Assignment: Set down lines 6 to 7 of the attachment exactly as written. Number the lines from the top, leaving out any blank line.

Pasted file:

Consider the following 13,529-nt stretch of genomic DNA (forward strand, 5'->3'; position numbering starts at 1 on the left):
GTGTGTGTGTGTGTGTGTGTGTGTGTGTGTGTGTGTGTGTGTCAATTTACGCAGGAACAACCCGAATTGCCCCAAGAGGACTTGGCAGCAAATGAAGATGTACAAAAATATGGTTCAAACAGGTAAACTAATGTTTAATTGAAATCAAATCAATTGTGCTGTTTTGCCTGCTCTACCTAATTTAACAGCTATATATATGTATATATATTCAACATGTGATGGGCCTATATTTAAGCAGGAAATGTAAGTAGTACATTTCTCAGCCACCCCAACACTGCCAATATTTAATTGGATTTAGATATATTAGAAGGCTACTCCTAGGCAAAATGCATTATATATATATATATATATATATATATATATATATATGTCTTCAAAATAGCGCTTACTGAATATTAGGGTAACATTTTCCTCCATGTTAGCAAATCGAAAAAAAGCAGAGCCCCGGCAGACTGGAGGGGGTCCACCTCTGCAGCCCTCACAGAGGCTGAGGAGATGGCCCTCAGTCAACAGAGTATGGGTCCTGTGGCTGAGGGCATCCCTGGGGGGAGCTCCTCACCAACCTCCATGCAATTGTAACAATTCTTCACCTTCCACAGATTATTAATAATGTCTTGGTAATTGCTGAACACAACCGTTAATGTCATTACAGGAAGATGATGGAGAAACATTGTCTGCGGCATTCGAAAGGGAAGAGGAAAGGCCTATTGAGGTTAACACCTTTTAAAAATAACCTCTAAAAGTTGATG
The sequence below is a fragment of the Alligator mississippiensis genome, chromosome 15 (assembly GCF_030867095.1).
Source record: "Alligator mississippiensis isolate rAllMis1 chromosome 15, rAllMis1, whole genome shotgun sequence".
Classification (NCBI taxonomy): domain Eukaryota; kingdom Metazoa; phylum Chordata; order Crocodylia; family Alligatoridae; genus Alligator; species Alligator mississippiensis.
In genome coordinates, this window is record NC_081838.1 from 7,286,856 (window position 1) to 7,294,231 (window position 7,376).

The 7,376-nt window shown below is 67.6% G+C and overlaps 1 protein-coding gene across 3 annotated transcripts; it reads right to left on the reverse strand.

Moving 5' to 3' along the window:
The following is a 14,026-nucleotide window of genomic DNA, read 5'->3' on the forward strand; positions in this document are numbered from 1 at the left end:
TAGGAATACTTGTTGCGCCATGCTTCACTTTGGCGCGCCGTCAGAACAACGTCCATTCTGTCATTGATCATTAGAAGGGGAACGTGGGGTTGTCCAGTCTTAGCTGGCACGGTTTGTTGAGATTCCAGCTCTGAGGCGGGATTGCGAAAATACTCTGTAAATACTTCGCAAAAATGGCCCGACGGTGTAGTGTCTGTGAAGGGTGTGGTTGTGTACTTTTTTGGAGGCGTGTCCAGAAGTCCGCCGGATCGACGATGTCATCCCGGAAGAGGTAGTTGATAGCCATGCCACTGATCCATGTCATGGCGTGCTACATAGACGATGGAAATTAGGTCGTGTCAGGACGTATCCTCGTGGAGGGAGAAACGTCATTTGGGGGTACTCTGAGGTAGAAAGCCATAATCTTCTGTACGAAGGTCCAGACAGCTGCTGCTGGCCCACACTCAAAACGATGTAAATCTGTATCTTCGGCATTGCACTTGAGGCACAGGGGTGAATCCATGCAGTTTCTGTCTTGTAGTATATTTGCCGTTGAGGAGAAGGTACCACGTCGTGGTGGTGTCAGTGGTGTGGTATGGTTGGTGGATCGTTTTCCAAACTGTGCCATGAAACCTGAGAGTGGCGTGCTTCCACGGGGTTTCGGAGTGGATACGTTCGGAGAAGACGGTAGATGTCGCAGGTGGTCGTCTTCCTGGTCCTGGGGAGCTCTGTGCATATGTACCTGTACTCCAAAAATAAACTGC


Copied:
In genome coordinates, this window is record NC_081838.1 from 7,286,856 (window position 1) to 7,294,231 (window position 7,376).

The 7,376-nt window shown below is 67.6% G+C and overlaps 1 protein-coding gene across 3 annotated transcripts; it reads right to left on the reverse strand.